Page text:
Patrice Christmann / Deputy director of BRGM's corporate strategy directorate, in charge of BRGM's mineral resources strategy

Last updated on profile page : February 12th, 2013

BIO

Patrice Christmann is a geologist, specialized in economic geology. He owns a Ph.D. in geosciences obtained in 1979 from the University of Grenoble (France) and a master level degree from the Ecole Supérieure de Commerce de Paris, obtained in 1993.

During his studies he worked as a junior geologist with the Ministry for natural resources of Québec (Canada), and did his field work on the Copper Cliff Cu-Au deposit, near Chibougamau in preparation of his Ph.D. He entered BRGM in 1977, and worked eight years in geological mapping and mineral exploration in Iran and Yemen. In its International Directorate, which he joined in 1985, he managed project development in several world regions. From 1997 to 2000 he worked three years as a seconded national expert with the European Commission (DG Development), in Brussels, in the mineral resources domain. He returned to Brussels a second time from 2004 to 2009, as the Secretary-General of EuroGeoSurveys, the Association of 33 European geological surveys. He then returned to BRGM to become the head of its Mineral Resources department.

Since September 2010 he is deputy director of BRGM's Corporate strategy directorate, in charge of BRGM's mineral resources strategy. In this position he coordinates BRGM's contribution to the French committee on strategic metals and to the European Commission's raw materials initiative.
Since June 2010, he is a member of the UNEP International Resources Panel (www.unep.org/resourcespanel).

He is a member of the High-Level Group that steers the European Innovation Partnership on Raw Materials.

His areas of interest are public policies related to the sustainable management of natural resources and mineral raw materials economics.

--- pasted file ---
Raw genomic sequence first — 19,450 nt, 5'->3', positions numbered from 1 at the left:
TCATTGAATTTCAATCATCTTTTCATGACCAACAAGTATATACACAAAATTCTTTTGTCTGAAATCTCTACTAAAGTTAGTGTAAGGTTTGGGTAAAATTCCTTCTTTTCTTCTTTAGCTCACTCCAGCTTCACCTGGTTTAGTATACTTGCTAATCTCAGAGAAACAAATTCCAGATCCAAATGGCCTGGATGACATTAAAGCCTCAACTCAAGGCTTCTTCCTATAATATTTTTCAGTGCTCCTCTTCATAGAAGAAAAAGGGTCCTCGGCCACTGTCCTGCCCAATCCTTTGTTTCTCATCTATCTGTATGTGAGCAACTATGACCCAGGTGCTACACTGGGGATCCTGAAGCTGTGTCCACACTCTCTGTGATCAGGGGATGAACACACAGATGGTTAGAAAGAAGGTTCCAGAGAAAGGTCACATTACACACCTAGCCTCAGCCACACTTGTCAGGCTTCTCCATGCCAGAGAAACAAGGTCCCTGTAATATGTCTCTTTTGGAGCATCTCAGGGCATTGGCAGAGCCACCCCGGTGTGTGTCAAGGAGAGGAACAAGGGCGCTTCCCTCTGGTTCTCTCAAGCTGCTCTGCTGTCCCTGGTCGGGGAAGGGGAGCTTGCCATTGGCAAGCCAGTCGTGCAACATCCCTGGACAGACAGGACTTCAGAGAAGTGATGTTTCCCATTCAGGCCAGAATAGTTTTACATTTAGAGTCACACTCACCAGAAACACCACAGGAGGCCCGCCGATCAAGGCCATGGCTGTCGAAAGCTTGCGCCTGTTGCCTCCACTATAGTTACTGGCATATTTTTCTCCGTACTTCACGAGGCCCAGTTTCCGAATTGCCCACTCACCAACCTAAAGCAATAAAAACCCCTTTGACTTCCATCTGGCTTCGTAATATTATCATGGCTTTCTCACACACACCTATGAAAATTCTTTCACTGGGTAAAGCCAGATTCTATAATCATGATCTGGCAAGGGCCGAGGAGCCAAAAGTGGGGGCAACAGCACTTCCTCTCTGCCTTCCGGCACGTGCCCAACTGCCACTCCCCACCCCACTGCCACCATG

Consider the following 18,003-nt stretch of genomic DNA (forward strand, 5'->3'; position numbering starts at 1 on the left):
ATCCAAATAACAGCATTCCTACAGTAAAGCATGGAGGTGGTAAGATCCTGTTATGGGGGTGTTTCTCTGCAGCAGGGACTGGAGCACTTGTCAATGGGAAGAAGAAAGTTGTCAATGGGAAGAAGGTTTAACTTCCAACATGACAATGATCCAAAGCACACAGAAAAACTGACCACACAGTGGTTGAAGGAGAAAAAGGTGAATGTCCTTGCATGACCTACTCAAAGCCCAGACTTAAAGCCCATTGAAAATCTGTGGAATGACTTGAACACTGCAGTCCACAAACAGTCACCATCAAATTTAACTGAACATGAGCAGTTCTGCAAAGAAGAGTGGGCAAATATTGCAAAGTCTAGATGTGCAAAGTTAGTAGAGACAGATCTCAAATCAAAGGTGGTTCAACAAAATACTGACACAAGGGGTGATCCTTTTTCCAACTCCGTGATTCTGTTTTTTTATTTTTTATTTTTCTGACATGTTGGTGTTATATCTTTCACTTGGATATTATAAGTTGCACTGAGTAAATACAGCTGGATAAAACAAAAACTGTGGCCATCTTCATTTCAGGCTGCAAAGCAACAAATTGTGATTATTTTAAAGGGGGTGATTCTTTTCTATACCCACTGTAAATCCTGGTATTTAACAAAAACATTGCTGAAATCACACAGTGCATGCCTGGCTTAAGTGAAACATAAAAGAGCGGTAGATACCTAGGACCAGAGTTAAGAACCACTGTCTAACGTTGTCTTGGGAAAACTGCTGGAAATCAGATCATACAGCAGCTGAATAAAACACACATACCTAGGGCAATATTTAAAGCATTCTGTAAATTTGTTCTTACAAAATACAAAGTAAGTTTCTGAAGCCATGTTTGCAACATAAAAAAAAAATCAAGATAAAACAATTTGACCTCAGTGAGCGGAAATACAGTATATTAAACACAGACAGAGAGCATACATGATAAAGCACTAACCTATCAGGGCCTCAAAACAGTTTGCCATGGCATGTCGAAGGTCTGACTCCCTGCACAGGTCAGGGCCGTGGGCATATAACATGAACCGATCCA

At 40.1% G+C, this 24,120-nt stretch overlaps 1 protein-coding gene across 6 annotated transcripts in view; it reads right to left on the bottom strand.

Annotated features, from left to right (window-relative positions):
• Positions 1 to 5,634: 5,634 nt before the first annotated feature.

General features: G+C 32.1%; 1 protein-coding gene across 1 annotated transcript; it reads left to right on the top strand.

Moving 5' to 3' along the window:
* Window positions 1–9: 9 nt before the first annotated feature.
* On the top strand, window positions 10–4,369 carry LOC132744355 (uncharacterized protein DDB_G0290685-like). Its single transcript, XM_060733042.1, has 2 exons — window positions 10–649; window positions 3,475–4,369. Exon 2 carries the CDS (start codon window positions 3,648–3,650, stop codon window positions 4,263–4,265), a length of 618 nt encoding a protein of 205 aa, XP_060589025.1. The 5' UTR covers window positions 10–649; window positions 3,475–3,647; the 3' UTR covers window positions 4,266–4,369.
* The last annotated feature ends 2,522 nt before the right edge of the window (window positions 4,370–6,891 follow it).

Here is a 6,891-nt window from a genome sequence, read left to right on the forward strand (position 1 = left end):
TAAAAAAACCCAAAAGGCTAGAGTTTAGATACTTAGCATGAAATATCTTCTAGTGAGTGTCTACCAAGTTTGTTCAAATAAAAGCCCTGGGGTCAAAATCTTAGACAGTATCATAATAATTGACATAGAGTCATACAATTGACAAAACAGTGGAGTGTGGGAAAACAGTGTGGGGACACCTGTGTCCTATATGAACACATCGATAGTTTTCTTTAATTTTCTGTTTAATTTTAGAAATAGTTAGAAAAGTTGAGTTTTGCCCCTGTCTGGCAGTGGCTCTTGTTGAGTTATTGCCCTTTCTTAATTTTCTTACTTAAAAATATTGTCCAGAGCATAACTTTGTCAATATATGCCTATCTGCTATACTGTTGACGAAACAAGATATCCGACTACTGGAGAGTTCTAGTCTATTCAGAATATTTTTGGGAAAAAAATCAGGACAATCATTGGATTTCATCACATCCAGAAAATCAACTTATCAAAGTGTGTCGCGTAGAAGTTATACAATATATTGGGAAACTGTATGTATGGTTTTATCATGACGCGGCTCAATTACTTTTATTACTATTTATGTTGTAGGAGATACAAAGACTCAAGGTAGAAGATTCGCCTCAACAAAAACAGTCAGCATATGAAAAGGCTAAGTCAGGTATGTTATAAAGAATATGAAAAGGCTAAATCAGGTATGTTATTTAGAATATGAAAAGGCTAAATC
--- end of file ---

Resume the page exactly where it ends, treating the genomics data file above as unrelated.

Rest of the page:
By Patrice Christmann on Paris Innovation Review

Nos arrière-grands-parents utilisaient à peine une dizaine de métaux différents. Aujourd'hui, les objets de notre vie quotidienne comprennent plus d'une centaine d'éléments chimiques : pratiquement la totalité du tableau de Mendeleïev. Les matières premières minérales sont indispensables au fonctionnement d'une économie moderne, et en particulier au déploiement des nouvelles technologies. Les cours de certains métaux ont connu des flambées ces dernières années, et la compétition est vive pour l'accès aux ressources. Mais, au fait, que sait-on précisément de ces ressources ?
Our great-grandparents barely used a dozen different metals. Today, household objects contain virtually the entire periodic table. Mineral raw materials are vital to the functioning of a modern economy, in particular where deploying new technologies is concerned. The prices for some metals have experienced meteoric rises in recent years, and competition is fierce for access to resources. As a matter of fact, what do we know about these resources exactly?
Among critical mineral resources, rare earth metals occupy a special place because they are part of the core of many future technologies: electric cars, smartphones, wind turbines. Resources are now concentrated in the hands of a few players. Can this situation be reversed? What are the risks entailed for industrial sectors downstream of production?
Parmi les ressources minérales critiques, les terres rares occupent une place à part, car elles sont au cœur de nombreuses technologies d'avenir : voitures électriques, smartphones, éoliennes. Les ressources sont aujourd'hui concentrées entre les mains de quelques acteurs. Cette situation peut-elle s'inverser ? Quels sont les risques pour les secteurs industriels situés en aval de la production ?

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